I don’t expect this blog piece to generate anything that leads to a Non Parents Day to being created. At best I would only expect the half hearted “Aunt’s” and “Uncle’s” days to be put out there.  But I hope it hits home to people with kids to value their childless/free friends and family members more than they might on the surface.  Our world wouldn’t be what it is today without the contributions that those without children have made and continue to make.  Those people deserve to be celebrated and thanked for their contributions and sacrifices.

Giving Up on a Legacy

There are many things infertility robs couples of that couples who don’t experience it would never understand.   Even those people who are able to eventually have a child are forever changed.  For those of us who aren’t able to ever have kids who don’t move forward with adoption or third party reproduction there are many things we have to come to terms with.

One of those things I have talked about on this blog is my concern about not having kids and the fear that I will leave no legacy behind when I pass.  Now that it was confirmed last month that there is no chance of me being able to have biological children I’ve gone back to thinking about living life without ever becoming a parent.  I’ve thought about what that life could be like.  I’ve thought about how best to make the most of the worst case scenario and whether I could leave a legacy.  I’ve gone through the things I “thought” could leave a legacy.  Rather than dream which has just led to disappointment the last two and a half years, I was realistic.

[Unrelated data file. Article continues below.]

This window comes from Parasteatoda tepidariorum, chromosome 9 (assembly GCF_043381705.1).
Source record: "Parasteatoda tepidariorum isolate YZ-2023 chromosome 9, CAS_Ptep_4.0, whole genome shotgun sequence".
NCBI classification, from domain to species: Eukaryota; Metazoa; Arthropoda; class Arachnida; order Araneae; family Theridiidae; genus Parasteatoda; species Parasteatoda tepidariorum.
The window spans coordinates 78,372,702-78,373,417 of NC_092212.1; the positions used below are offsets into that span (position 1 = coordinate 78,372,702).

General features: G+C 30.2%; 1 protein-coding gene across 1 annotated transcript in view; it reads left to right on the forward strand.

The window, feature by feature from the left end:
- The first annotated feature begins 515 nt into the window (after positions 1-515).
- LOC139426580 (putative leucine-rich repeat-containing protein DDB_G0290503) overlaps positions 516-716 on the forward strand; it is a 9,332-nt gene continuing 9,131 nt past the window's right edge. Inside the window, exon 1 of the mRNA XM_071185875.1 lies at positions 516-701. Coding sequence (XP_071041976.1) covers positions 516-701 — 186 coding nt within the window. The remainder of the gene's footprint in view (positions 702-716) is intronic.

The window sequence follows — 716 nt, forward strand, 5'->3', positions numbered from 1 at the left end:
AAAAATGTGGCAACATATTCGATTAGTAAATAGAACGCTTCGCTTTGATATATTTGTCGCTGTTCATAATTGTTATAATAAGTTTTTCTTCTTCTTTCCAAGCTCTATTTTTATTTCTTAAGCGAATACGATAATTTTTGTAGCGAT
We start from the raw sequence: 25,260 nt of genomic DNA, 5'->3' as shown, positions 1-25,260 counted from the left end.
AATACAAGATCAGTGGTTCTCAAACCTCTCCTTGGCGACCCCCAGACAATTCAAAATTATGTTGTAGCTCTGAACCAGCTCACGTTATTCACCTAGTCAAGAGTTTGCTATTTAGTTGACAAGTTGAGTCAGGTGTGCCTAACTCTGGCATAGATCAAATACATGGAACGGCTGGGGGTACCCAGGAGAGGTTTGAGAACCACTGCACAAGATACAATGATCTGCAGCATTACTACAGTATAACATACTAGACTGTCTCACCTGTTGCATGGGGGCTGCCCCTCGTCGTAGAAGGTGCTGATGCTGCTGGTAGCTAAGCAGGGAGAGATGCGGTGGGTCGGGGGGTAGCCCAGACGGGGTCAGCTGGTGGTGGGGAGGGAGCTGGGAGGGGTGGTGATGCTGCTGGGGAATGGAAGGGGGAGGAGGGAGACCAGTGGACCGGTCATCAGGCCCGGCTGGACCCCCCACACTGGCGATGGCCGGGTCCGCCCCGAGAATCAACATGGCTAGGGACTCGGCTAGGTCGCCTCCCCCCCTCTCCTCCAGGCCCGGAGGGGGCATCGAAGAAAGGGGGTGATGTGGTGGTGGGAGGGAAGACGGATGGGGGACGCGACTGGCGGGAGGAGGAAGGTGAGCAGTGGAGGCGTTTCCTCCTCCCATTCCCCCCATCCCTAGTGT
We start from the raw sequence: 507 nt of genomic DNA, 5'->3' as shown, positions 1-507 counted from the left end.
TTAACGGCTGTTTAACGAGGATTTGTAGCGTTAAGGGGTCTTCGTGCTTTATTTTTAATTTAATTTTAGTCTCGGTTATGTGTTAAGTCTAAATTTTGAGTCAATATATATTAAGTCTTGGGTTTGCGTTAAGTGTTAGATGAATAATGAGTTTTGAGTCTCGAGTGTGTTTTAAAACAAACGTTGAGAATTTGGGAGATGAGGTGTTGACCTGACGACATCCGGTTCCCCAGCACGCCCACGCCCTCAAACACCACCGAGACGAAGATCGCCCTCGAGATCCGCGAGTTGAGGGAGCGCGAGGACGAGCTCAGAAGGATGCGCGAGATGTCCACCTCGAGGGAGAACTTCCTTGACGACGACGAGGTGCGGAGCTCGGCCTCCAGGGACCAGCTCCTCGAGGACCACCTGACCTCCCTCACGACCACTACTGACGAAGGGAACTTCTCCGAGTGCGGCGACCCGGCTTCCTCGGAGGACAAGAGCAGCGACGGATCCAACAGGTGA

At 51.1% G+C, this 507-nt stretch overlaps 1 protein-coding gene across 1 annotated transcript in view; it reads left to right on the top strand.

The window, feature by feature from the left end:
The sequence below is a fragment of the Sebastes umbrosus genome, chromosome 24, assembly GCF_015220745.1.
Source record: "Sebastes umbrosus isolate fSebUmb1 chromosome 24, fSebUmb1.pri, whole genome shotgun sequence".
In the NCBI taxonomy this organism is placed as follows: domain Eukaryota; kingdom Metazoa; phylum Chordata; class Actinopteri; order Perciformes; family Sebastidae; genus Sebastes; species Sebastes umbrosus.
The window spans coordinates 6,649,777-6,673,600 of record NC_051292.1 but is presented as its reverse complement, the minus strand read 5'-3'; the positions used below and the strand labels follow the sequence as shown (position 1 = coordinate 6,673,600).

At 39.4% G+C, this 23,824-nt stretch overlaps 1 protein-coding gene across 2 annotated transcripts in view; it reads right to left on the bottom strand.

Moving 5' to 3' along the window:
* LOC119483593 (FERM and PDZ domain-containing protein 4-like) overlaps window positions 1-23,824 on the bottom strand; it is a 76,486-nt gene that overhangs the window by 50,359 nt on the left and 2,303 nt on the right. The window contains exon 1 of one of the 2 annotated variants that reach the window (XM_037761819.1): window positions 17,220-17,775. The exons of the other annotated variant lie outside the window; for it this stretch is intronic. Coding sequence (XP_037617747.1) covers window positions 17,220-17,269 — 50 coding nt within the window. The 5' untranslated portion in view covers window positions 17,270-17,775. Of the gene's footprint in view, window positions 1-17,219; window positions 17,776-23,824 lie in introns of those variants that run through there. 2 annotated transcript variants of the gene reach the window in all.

The reality is it will be near impossible to ever leave a legacy without becoming a parent.  Sure I’m a Big Brother volunteer but it’s doubtful my little will remember me as he gets older.  And asking him to do so is unfair to him.  That’s not the reason I volunteered in the first place.  I don’t come from a big family and who knows whether my brother will get married and whether he would have kids.  It’s also doubtful even if he had kids that they would care about their weird Uncle with no kids.  Beyond this there really aren’t any opportunities nor will there be unless something drastically changes in my life without being a parent that will leave a legacy.

Rather than get my hopes hope and work hard for something that is near impossible I’m giving up on the idea that I can or would leave a legacy behind.  I’ve gotten my hopes up too many times over the last two and a half years that things would change and worked hard only to be disappointed.  I don’t want the rest of my life to be full of wasted hard work.  I need to set the bar lower and have lower expectations for what I’m able to do with my life.